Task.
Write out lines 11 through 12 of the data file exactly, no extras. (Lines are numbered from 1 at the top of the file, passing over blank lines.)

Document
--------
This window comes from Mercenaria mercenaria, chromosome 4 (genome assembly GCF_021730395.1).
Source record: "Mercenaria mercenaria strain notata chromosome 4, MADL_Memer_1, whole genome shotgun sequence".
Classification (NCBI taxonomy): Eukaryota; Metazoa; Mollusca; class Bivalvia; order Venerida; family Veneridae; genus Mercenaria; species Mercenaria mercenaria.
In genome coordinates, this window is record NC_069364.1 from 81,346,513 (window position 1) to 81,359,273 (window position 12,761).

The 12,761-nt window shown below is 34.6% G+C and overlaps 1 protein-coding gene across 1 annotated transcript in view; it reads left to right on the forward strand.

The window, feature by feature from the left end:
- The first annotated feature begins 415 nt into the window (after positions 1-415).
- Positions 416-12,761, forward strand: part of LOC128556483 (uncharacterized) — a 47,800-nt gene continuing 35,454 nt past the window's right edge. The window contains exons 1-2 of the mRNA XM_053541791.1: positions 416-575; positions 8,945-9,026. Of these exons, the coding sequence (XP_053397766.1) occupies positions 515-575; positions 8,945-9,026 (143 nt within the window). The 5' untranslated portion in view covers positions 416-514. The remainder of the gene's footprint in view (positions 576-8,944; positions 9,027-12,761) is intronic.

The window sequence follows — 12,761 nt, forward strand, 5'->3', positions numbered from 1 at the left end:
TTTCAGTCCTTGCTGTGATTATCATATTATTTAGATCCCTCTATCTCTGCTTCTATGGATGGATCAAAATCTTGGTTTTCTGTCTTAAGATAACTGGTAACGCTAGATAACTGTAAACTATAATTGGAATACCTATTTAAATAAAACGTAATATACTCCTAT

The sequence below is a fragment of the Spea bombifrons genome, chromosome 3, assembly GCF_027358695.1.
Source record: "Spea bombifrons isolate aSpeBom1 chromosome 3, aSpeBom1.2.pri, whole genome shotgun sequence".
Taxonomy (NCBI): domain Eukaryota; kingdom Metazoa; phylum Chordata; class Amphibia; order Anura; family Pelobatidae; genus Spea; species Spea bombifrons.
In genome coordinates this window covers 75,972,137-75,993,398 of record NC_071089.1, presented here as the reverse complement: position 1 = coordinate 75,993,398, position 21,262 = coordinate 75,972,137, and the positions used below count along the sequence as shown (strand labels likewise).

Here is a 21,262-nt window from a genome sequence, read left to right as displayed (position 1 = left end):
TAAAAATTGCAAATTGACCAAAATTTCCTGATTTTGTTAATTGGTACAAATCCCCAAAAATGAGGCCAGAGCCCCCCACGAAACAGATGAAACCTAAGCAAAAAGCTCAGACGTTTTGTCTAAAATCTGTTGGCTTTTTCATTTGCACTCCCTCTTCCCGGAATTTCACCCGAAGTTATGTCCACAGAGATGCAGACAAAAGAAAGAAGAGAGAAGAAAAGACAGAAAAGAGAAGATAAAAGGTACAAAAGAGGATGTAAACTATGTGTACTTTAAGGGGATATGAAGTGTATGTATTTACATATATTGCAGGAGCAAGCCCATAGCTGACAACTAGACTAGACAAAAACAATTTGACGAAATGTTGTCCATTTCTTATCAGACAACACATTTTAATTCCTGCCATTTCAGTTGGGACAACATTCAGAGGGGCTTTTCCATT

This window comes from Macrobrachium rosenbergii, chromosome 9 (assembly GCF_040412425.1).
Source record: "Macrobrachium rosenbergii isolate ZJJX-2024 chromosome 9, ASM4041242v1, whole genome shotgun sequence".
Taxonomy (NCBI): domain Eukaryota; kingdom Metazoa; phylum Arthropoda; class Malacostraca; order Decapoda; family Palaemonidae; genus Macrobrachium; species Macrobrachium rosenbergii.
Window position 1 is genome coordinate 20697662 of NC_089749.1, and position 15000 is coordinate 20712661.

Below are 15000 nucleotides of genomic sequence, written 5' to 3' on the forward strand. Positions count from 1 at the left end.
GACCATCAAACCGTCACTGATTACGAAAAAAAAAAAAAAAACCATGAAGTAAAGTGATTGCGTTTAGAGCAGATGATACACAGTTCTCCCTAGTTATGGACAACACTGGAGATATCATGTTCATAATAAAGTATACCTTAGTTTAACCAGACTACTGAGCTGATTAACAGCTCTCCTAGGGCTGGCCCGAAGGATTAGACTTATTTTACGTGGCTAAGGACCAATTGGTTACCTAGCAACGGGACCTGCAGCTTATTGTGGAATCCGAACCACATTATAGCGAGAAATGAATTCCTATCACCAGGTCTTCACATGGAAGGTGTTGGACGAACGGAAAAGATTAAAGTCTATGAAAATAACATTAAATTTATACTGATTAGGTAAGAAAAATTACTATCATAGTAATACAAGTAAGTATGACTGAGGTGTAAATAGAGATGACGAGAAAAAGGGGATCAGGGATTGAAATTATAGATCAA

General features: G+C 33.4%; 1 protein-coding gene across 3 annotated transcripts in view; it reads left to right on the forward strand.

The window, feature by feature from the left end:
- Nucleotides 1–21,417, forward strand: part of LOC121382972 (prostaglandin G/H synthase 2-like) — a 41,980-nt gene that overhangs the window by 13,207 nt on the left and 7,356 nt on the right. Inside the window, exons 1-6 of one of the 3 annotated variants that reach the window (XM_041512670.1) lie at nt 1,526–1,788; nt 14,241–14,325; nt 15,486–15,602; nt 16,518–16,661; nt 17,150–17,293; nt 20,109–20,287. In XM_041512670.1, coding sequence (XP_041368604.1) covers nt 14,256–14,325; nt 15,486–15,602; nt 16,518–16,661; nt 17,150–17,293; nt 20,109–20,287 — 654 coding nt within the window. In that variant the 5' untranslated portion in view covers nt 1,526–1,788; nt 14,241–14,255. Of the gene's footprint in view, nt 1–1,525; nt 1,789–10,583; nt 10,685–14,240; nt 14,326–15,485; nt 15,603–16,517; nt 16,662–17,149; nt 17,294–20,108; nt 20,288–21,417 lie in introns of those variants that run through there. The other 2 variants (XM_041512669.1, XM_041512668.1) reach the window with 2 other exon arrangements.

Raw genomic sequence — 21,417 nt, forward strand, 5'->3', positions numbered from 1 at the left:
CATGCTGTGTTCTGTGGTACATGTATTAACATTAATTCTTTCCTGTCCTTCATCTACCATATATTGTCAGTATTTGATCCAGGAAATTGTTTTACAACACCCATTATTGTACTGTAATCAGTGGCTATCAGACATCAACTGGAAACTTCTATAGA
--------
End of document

The sequence below is a fragment of the Spea bombifrons genome, chromosome 3, assembly GCF_027358695.1.
Source record: "Spea bombifrons isolate aSpeBom1 chromosome 3, aSpeBom1.2.pri, whole genome shotgun sequence".